When creating a module it is highly recommended that you use the Mouse Perl extension and have your module extend the Porta::CDR_Import::DataTransformer::OO::Stub class.

 

package CDR_Convertor::MyModule;

 

use Mouse;

extends 'Porta::CDR_Import::DataTransformer::OO::Stub';

 

sub get_fields {

    my ($self) = @_;

    return [

        'PortaOne-Service-Type' => $self->constant('Voice'),

        'h323-remote-address' => $self->constant('55.66.77.88'),

        'User-Name' => $self->remap_field('customer_ID', 1),

        'h323-conf-id' => $self->remap_field('CallID'),

        'Calling-Station-Id' => $self->field( method => 'cli'),

        'Called-Station-Id' => $self->field( method => \&cld ),

        'h323-connect-time' => $self->field( method => ‘mergeDateTime’,

             required => 1

            ),

        ‘Acct-Session-Time’ => $self->field( method => ‘duration’ )

     ];

}

no Mouse;

 

1;

Methods for Field Definition

When defining fields and declaring rules for data transformation use the following methods.

Calculating an individual field

When possible, use subroutines when composing Perl expressions:

 

sub { some code; }

 

A Perl subroutine code receives two parameters: object reference and hash reference (input data).

 

The fields in the hash are evaluated in the order in which they are provided by the get_fields method. The hash contains all fields previously calculated. It is not recommended that you alter the values there directly, since such assignments may not be returned in the final record or there may be other side effects. The only correct way to modify a field value is to return a new value from its method:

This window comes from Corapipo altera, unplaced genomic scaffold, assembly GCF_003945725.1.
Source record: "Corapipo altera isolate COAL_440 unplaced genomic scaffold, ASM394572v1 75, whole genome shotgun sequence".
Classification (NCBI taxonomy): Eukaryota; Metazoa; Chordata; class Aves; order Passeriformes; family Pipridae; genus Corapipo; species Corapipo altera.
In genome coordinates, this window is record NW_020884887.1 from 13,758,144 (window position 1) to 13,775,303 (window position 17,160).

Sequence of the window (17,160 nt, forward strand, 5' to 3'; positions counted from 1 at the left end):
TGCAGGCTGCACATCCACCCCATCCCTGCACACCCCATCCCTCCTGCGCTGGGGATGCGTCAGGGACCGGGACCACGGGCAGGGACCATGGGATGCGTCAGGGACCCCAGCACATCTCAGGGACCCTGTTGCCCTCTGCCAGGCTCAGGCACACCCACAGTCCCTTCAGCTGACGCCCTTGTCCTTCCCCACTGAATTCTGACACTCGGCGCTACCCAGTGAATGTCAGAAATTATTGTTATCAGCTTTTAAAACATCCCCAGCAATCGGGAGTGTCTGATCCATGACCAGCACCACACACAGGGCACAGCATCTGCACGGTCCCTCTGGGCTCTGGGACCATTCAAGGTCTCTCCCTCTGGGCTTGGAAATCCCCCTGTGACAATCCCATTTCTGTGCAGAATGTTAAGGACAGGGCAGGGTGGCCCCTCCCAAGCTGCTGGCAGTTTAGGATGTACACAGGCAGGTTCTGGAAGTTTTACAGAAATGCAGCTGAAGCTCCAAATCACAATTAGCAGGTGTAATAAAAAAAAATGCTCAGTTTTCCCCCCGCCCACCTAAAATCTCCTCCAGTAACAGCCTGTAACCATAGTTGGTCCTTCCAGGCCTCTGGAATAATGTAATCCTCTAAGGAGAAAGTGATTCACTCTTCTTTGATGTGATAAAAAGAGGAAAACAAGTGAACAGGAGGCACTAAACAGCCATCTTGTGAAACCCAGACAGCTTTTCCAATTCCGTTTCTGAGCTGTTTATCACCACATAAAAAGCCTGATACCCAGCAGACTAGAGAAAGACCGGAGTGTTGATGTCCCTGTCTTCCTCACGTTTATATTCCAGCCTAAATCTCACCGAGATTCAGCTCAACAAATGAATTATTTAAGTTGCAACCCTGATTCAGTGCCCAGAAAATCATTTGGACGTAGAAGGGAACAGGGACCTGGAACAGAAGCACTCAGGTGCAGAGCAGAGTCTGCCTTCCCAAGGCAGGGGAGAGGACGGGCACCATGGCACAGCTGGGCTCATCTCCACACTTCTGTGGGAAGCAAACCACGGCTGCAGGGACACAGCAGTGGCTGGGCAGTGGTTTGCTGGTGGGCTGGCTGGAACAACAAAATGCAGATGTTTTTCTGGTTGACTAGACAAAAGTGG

sub cld {

    my ($self, $data) = @_;

    return $data->{B}.$data->{C};

}

 

A subroutine returns scalar (a new value for the field) or undef (in this case, the field is removed from the final record).

Use constants

You will almost always have some required field (e.g. PortaOne-Service-Type) that is absent in the input file. You need to define this field and populate it with a constant value. To do this, use the constant method:

 

'PortaOne-Service-Type' => $self->constant('Voice'),

Map / copy a field into another

The h323-connect-time field is mandatory for importing voice call CDRs, while in the CDR file, the column is named Call Time. You can, of course, rename the column in the file definition but then that makes troubleshooting difficult, since you need to communicate it to your vendor who sends you your source CDRs – and they still call the field Call Time.